Knowing your audience is vital to connecting with and convincing them to purchase your product or services over those of a competitor. One metric that helps you understand and measure your audience’s engagement with your brand is click-through rate (CTR).
Click-through rate (CTR) tracks the percentage of clicks your paid ad or organic link receives out of the total number of times it’s displayed to potential visitors.
Tracking CTR is one of the most quantifiable ways to gauge user interest and the effectiveness of your messaging. This article breaks down CTR and how to increase it to get more people to click through to your content.
- CTR measures how many people click on an ad, search result, or call to action compared to the total number of people who see it.
- Your CTR is calculated by dividing the number of clicks by the number of impressions and multiplying the result by 100 to get the percentage.
- You can use audience segmentation, targeting, compelling copy, and A/B testing to increase your CTR.
- Data analytics platforms can help you increase your CTR by gathering and consolidating vast amounts of data related to user interactions with your ads or products.
What is a CTR?
CTR measures the number of people who click on an ad, search result, or call to action out of its total number of impressions—aka the total number of people who see it.
Businesses use CTR to assess the effectiveness of their online campaigns, including pay-per-click (PPC), social, email, and more. Measuring CTR can help you understand which products, visuals, and messaging resonate most with your target audience. It shows your campaign’s success in getting potential customers to take a specific action.
How to calculate CTR
To calculate your click-through rate, you divide the number of clicks by the number of impressions and then multiply the result by 100 to get the percentage.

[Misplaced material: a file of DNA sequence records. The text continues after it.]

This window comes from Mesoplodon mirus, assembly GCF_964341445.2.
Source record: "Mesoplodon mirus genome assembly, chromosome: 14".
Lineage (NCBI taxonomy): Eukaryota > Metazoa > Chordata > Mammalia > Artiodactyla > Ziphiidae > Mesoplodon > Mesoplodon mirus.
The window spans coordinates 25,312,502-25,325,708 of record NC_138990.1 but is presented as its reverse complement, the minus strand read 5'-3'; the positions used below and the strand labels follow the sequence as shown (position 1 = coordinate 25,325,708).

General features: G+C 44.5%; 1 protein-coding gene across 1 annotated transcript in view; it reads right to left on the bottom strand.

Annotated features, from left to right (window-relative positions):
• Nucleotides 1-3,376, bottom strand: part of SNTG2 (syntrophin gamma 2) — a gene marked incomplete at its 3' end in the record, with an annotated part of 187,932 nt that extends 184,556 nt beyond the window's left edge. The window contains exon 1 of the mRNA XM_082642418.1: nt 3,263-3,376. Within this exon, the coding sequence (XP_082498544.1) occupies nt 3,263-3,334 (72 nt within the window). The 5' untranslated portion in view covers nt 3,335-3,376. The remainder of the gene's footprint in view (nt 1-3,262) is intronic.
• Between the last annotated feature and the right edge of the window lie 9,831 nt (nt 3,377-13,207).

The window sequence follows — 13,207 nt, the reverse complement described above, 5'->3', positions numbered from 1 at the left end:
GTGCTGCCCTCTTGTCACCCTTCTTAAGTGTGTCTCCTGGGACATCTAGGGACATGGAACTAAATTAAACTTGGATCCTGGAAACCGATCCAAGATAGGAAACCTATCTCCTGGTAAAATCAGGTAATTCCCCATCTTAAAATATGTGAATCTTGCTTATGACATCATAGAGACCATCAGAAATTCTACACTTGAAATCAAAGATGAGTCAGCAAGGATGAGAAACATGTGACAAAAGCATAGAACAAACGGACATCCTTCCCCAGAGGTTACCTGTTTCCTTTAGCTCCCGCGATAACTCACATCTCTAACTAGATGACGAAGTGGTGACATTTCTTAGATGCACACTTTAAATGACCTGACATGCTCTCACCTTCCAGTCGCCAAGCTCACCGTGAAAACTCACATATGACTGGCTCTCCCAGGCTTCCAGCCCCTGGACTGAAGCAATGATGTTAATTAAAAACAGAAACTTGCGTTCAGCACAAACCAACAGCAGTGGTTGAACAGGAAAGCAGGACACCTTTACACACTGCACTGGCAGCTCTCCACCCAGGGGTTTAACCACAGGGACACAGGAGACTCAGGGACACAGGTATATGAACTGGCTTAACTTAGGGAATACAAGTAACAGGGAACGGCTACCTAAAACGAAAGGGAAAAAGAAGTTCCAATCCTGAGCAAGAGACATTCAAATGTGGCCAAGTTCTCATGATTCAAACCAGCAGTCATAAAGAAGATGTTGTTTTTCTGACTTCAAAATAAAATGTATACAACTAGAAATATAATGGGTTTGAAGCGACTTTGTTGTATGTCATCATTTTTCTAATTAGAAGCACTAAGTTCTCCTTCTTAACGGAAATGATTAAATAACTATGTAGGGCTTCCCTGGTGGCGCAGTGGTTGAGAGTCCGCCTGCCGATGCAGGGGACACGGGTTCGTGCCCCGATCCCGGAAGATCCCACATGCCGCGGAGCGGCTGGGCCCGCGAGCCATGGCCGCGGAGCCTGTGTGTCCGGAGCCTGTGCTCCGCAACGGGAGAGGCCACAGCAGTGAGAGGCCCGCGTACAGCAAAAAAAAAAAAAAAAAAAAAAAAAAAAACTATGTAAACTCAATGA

Suppose you run a PPC advertising campaign on Google Ads. Your ad is displayed 10,000 times, so it has 10,000 impressions. If it receives 200 clicks, your CTR would be 2%, calculated as follows:
- CTR = (200 / 10,000) x 100 = 2%
Similarly, let’s say you want to calculate the CTR for a Facebook ad campaign. You create a sponsored post that appears in users' news feeds 50,000 times. This post contains a link to your product and receives 750 clicks. Your CTR for this Facebook post would be 1.5%, calculated as follows:
- CTR = (750 / 50,000) x 100 = 1.5%
What is a good average CTR?
What constitutes a good CTR for one company may not be the same for another. Consider two ecommerce businesses, Company A and Company B, both running online advertising campaigns. Company A operates in a highly competitive industry, where a CTR of 2% is considered good due to the fierce competition for clicks. Company B operates in a niche market with less competition, where a CTR of 5% is more achievable with effective targeting.
The key is to use your own historical CTR as a benchmark so you can continuously monitor, measure, and improve the performance of your campaigns. Business leaders and marketers often track their CTR monthly to monitor fluctuations and understand what causes increases or decreases. CTR tracking enables them to make informed campaign decisions to drive better results.
While CTR benchmarks can vary by company, it may be helpful to know the average rates across different channels:
However, take these numbers with a grain of salt. For example, if your CTR is consistently improving but is slightly below the average, we’d recommend continuing to focus on making continuous improvements over meeting the industry averages.
How to increase your CTR
Here are a few ways to increase your CTR while still providing genuine value and meeting user expectations.
1. Audience segmentation and targeting
Audience segmentation and targeting is a great place to start when looking to increase your CTR. First, segmentation enables you to create tailored ad campaigns, making them more relevant to your target audiences. Directly addressing your audiences’ interests will make them more likely to click on the ads.